Ramp or wild leek plant
Ramp or wild leek plant | Source

Ramp and Poke Sallet Festivals

cosby tn:
Cosby, TN 37722, USA

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flag pond tn:
Flag Pond, TN 37657, USA

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polk county tn:
Polk, TN, USA

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gainsboro tn:
Gainesboro, TN 38562, USA

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Ramp and Poke Sallet Festivals

Cosby, Flag Pond, and Polk County all host Ramp Festivals in Tennessee. The ramp, or wild leek, can be found in cove forests and northern hardwood forests throughout the Southern Appalachian Mountains. They are quite adaptable to recipes, and can be used just like onions and garlic in soups, salads, puddings, and sandwiches.

The ramp festivals are held in the spring. In addition to music and other activities, ramp meals are served to visitors. The traditional ramp meal in Polk County includes ramps, fried eggs, streaked meat, fried potatoes, white beans and cornbread.

These areas are also some of the most beautiful areas of the state. Polk County was the site of the kayaking events in the 1996 Atlanta Olympics, and one of my favorite places in Tennessee.

Another native plant that is celebrated in Tennessee is the Poke Sallet. Native Americans used this plant for, among other things, one of the main ingredients of their love potions. Civil War soldiers used the berries as an ink to write letters home. It is considered part of traditional southern cuisine, where it is cooked three times in three changes of water to remove some of the harmful components. I have lived in the South all of my life and have never eaten this food, but have heard of others that do. The dark purple berries, once used as ink, are poisonous and are not to be eaten. There are still debates about whether other parts of the plant should be eaten.

Gainesboro, located in the Upper Cumberland Plateau region of Tennessee, celebrates the poke week plant each year on Mother’s Day weekend.

Poke Sallet Festival in Gainesboro, TN

gleason tn:
Gleason, TN 38229, USA

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martin tn:
Martin, TN, USA

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lauderdale county, tn:
Lauderdale, TN, USA

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grainger county tn:
Grainger, TN, USA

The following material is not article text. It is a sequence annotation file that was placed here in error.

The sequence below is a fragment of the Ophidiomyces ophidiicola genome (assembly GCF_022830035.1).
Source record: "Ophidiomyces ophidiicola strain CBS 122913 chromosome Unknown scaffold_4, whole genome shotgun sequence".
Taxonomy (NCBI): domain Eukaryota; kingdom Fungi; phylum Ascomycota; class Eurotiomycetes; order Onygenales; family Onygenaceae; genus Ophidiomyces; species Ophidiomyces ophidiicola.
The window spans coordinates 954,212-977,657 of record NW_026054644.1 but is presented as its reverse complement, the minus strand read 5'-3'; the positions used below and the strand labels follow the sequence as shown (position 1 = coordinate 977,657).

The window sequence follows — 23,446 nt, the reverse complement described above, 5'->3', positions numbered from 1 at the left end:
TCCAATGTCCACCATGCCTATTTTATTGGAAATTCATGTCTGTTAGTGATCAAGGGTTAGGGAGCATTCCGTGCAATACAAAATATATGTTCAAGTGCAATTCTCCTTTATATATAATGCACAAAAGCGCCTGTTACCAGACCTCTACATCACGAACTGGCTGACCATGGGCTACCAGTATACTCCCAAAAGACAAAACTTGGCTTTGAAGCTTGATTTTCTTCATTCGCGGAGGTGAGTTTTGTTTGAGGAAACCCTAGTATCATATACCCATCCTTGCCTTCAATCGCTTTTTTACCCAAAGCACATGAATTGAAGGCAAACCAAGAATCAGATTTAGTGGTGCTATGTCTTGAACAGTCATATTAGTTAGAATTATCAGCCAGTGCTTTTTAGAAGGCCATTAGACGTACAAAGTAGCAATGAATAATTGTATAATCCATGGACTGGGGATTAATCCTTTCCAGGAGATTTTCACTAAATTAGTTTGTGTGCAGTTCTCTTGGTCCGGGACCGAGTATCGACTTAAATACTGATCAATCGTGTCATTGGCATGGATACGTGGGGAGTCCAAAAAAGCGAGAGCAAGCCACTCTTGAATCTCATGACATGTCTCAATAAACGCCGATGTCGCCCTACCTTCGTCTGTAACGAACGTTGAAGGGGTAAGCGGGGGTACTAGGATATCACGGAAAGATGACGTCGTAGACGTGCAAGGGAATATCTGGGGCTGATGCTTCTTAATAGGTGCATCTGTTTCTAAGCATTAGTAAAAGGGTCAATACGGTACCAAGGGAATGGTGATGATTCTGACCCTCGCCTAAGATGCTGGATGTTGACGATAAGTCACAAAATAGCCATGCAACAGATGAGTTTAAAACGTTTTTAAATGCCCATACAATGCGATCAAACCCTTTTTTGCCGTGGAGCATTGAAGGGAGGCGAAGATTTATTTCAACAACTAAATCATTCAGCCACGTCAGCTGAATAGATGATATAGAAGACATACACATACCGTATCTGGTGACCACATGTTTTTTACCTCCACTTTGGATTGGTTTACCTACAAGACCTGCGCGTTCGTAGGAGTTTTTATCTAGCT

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Other Plant Celebrations

  • Gleason, Tennessee also known as Tater Town, is the home of the Tater Town Special that celebrates the place that the sweet potato once held in this community.This community affair, held on Labor Day weekend, is often the occasion for homecomings and high school reunions as former residents and other guest return to this town in upper West Tennessee.
  • Martin, Tennessee, also located in Upper West Tennessee, is home of one of the newer food festival, the Soybean Festival, celebrating this tiny vegetable that is one of this county’s biggest cash crops.
  • Lauderdale County, in West Tennessee, and Grainger County in East Tennessee both hosts tomato festivals.Both of these festivals include entertainment, food, and fun activities for all ages to celebrate this cash crop for these counties.The Grainger County Festival also includes a Tomato War. Both of these festivals are held in July.

Calendar of Festivals

Here is a list of the months festivals are held:

  1. April: Paris World's Biggest Fish Fry, and South Pittsburgh Cornbread Festival
  2. May: Strawberry Festivals in Humboldt, Portland, and Dayton. Ramp Festivals in Cosby, Flag Pond, and Polk County, and Poke Sallet Festival in Gainesboro
  3. June: Blackberry Festival in Lynnville, and RC Cola and Moon Pie Festival in Bell Buckle.
  4. July: Tomato Festivals in Lauderdale County and Grainger County
  5. September: Tater Town Festival in Gleason on Labor Day weekend, a Soybean Festival in Martin in September, and, of course, the Doodle Soup Festival in Bradford
  6. October: Pumpkin Festival in Allardt and Apple Festival in Ervin

Other Foods to Celebrate Across Tennessee

  • Paris, TN hosts what is billed as the World’s Biggest Fish Fry every year the last week of April. Paris is located in West Tennessee near Kentucky Lake and Paris Landing State Park. This event started with “Mule Day” when farmers came to town to trade their mules. As tractors replaced mules, the event evolved into today’s festival. The fish of choice seems to be catfish and for $12.00 you can enjoy a plate piled with all-you-can-eat catfish, hush puppies, French fries, coleslaw and white beans.